Now for dessert. I have a massive sweet tooth and Chef Bruce told our table that dessert was not optional but mandatory. Bless him. Like good Southern citizens, we ordered four and shared. The key lime pie, chocolate torte, bread pudding, and the crème brûlée taster. Thank God the others weren’t as interested in the brûlées because I devoured every spoonful (photo below). Each flavor – coconut, chocolate, mocha, and saffron – was congealed and slightly torched to perfection. Whatever saffron is, I’m a believer.

The prices for steak entrees begin in the $40 range. One could get by with two drinks and a couple of appetizers for $50, but if you’re trekking from the Bluff City, you might as well be a Grizzly. In my opinion, Jack Binion’s attention to detail, charming service, diverse offerings, and fresh quality put it on par with other “special-occasion” restaurants. Thus, I wasn’t surprised by the cost to dine.

Whether or not you’re feeling lucky enough for Blackjack, give the new Binion’s a whirl.

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P.S. Here are more Jack Binion’s reviews from others who attended the preview:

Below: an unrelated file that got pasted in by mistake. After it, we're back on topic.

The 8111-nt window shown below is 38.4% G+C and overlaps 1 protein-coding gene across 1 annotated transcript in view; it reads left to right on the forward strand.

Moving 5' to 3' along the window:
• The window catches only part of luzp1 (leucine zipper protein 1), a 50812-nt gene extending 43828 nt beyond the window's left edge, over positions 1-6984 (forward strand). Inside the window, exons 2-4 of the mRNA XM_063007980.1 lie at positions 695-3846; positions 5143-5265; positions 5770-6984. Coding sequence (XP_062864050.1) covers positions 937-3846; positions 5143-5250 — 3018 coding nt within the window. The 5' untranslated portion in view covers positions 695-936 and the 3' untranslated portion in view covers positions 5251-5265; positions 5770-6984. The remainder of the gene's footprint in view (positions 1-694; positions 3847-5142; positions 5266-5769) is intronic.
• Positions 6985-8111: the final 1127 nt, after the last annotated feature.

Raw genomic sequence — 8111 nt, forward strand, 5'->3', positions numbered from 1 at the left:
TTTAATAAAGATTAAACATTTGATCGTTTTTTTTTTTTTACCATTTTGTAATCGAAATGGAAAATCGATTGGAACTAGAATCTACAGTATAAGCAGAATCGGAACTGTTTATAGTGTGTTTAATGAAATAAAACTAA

Take 5: Caroline Carrico

Meet a millennial mom who’s into urban gardening, museums, and ethnographing Memphis’ past and present.

Canning Caroline

With baby in tow, Caroline can can!

Stage name: Caroline Mitchell Carrico

Starring roles: Pink Palace Museum Project Coordinator; Adjunct Professor; and Mother to Noah

Daily script: Caroline researches, plans, and helps launch exhibits at the Pink Palace. “I have a lot of very different interests and I get to explore all of them at work….be it aquifers, dinosaurs, basket weaving, chocolate, and even beer.”

Behind the Scenes? “I’ve been working on the redesign of the permanent Pink Palace exhibit. People can now walk up the grand staircase.” Visitors can learn about the mansion’s former owner, Clarence Saunders, as well as various accounts dating back to 1926.

Favorite part? “I love the people that I work with. You have anthropologists, historians, scientists, and educators all working together. There’s nowhere like it in the city…it embodies the spirit and history of Memphis.”

Canning? “I started three years ago but I was always intimidated by it – afraid I would blow up my kitchen. Canning is something I can share with the ladies in my life. My grandmother was always canning, it gives us something really great in common like trying out her dill pickle recipe.”

Where do you get your vegetables? “The Shelby Farms community garden. Greg and I have a plot next to my mom’s. We plant different things on them and help each other out. We’ve got so many green tomatoes on them just waiting to turn.”

Hobby or hard work? “I love going out there in the morning at 5:30; it’s invigorating. I’m using my body to do something. It’s very productive and we get a lot of food out of the garden.”

And bartering? “We trade with our neighbors. They have chickens so we never buy eggs in exchange for bread.”

Thanks, Caroline! For more on mommying, slow food, and historical tidbits, peruse her writings at “Ideas and Thinks.”

It’s your turn to Judge our Judges